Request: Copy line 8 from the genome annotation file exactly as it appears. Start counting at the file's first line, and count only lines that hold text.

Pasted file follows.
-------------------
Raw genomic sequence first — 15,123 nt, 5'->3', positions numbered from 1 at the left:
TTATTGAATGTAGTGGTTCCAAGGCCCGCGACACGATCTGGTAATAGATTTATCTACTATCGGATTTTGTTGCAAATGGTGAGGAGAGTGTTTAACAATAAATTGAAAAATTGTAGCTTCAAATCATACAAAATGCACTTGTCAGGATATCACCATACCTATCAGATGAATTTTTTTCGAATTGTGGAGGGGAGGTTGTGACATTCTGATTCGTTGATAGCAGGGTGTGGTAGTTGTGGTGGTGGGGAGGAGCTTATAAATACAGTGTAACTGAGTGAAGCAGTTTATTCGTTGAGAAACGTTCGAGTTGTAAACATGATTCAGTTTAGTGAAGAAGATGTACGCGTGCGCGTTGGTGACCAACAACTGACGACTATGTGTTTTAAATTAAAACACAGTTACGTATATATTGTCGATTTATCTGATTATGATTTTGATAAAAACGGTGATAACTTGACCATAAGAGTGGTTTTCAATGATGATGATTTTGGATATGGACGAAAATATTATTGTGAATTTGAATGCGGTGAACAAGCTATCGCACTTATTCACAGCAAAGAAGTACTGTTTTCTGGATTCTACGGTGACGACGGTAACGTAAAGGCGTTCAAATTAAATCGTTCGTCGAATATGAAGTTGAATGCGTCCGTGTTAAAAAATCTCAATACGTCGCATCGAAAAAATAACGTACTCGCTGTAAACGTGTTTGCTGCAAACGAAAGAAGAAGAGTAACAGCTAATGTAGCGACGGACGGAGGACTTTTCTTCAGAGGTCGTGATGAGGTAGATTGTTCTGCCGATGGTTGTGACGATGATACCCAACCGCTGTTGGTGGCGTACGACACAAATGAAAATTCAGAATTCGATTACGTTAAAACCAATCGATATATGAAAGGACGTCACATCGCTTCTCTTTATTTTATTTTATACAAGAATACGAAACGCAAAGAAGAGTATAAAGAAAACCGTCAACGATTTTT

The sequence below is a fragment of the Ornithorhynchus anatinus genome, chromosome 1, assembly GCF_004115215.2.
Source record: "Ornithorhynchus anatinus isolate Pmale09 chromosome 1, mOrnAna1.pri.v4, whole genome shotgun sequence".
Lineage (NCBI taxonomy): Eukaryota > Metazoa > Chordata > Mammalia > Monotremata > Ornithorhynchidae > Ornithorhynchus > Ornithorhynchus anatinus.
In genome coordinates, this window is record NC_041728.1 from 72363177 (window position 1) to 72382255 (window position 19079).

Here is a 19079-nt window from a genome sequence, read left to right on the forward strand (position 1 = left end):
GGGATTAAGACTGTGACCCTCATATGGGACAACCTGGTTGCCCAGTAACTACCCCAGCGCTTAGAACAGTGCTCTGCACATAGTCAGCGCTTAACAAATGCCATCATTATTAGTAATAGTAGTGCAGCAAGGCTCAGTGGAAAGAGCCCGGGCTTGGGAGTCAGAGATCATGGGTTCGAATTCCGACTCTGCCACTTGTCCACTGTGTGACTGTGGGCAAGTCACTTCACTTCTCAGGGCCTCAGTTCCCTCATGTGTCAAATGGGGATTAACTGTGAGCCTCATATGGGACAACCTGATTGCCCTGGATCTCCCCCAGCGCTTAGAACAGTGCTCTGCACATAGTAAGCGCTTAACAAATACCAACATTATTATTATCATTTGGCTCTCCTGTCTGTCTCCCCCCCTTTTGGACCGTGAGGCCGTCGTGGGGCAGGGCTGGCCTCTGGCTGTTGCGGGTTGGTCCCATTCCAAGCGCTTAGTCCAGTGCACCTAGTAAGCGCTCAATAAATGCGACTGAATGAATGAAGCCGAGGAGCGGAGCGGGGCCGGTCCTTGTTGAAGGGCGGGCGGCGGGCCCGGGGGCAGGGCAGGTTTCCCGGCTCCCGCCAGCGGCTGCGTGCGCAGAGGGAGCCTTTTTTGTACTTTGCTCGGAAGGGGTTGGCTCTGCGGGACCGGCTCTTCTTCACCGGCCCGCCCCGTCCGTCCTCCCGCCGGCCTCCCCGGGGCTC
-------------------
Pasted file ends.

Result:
GGGATTAAGACTGTGACCCTCATATGGGACAACCTGGTTGCCCAGTAACTACCCCAGCGCTTAGAACAGTGCTCTGCACATAGTCAGCGCTTAACAAATGCCATCATTATTAGTAATAGTAGTGCAGCAAGGCTCAGTGGAAAGAGCCCGGGCTTGGGAGTCAGAGATCATGGGTTCGAATTCCGACTCTGCCACTTGTCCACTGTGTGACTGTGGGCAAGTCACTTCACTTCTCAGGGCCTCAGTTCCCTCATGTGTCAAATGGGGATTAACTGTGAGCCTCATATGGGACAACCTGATTGCCCTGGATCTCCCCCAGCGCTTAGAACAGTGCTCTGCACATAGTAAGCGCTTAACAAATACCAACATTATTATTATCATTTGGCTCTCCTGTCTGTCTCCCCCCCTTTTGGACCGTGAGGCCGTCGTGGGGCAGGGCTGGCCTCTGGCTGTTGCGGGTTGGTCCCATTCCAAGCGCTTAGTCCAGTGCACCTAGTAAGCGCTCAATAAATGCGACTGAATGAATGAAGCCGAGGAGCGGAGCGGGGCCGGTCCTTGTTGAAGGGCGGGCGGCGGGCCCGGGGGCAGGGCAGGTTTCCCGGCTCCCGCCAGCGGCTGCGTGCGCAGAGGGAGCCTTTTTTGTACTTTGCTCGGAAGGGGTTGGCTCTGCGGGACCGGCTCTTCTTCACCGGCCCGCCCCGTCCGTCCTCCCGCCGGCCTCCCCGGGGCTC